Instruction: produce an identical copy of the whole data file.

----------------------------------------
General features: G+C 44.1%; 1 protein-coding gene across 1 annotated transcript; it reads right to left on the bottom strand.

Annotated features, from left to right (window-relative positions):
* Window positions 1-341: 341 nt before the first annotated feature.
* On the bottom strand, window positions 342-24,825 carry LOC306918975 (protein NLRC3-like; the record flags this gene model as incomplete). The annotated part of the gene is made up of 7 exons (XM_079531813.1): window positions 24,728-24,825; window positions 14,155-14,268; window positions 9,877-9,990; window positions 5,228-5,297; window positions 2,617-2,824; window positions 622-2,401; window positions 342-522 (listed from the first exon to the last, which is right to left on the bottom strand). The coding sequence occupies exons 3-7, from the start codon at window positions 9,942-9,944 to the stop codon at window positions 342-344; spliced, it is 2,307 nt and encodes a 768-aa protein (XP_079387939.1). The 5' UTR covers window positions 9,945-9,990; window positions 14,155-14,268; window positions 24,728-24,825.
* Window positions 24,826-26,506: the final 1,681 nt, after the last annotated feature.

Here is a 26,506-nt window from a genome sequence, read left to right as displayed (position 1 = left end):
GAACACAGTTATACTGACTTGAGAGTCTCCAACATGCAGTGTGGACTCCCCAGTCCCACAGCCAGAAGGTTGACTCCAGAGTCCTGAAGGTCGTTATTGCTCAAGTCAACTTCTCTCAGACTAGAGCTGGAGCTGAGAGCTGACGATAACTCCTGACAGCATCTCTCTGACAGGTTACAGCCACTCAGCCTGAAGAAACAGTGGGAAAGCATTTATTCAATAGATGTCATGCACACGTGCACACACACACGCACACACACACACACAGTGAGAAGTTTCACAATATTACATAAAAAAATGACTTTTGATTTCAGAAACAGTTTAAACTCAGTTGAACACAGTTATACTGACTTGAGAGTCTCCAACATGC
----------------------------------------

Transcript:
General features: G+C 44.1%; 1 protein-coding gene across 1 annotated transcript; it reads right to left on the bottom strand.

Annotated features, from left to right (window-relative positions):
* Window positions 1-341: 341 nt before the first annotated feature.
* On the bottom strand, window positions 342-24,825 carry LOC306918975 (protein NLRC3-like; the record flags this gene model as incomplete). The annotated part of the gene is made up of 7 exons (XM_079531813.1): window positions 24,728-24,825; window positions 14,155-14,268; window positions 9,877-9,990; window positions 5,228-5,297; window positions 2,617-2,824; window positions 622-2,401; window positions 342-522 (listed from the first exon to the last, which is right to left on the bottom strand). The coding sequence occupies exons 3-7, from the start codon at window positions 9,942-9,944 to the stop codon at window positions 342-344; spliced, it is 2,307 nt and encodes a 768-aa protein (XP_079387939.1). The 5' UTR covers window positions 9,945-9,990; window positions 14,155-14,268; window positions 24,728-24,825.
* Window positions 24,826-26,506: the final 1,681 nt, after the last annotated feature.

Here is a 26,506-nt window from a genome sequence, read left to right as displayed (position 1 = left end):
GAACACAGTTATACTGACTTGAGAGTCTCCAACATGCAGTGTGGACTCCCCAGTCCCACAGCCAGAAGGTTGACTCCAGAGTCCTGAAGGTCGTTATTGCTCAAGTCAACTTCTCTCAGACTAGAGCTGGAGCTGAGAGCTGACGATAACTCCTGACAGCATCTCTCTGACAGGTTACAGCCACTCAGCCTGAAGAAACAGTGGGAAAGCATTTATTCAATAGATGTCATGCACACGTGCACACACACACGCACACACACACACACAGTGAGAAGTTTCACAATATTACATAAAAAAATGACTTTTGATTTCAGAAACAGTTTAAACTCAGTTGAACACAGTTATACTGACTTGAGAGTCTCCAACATGC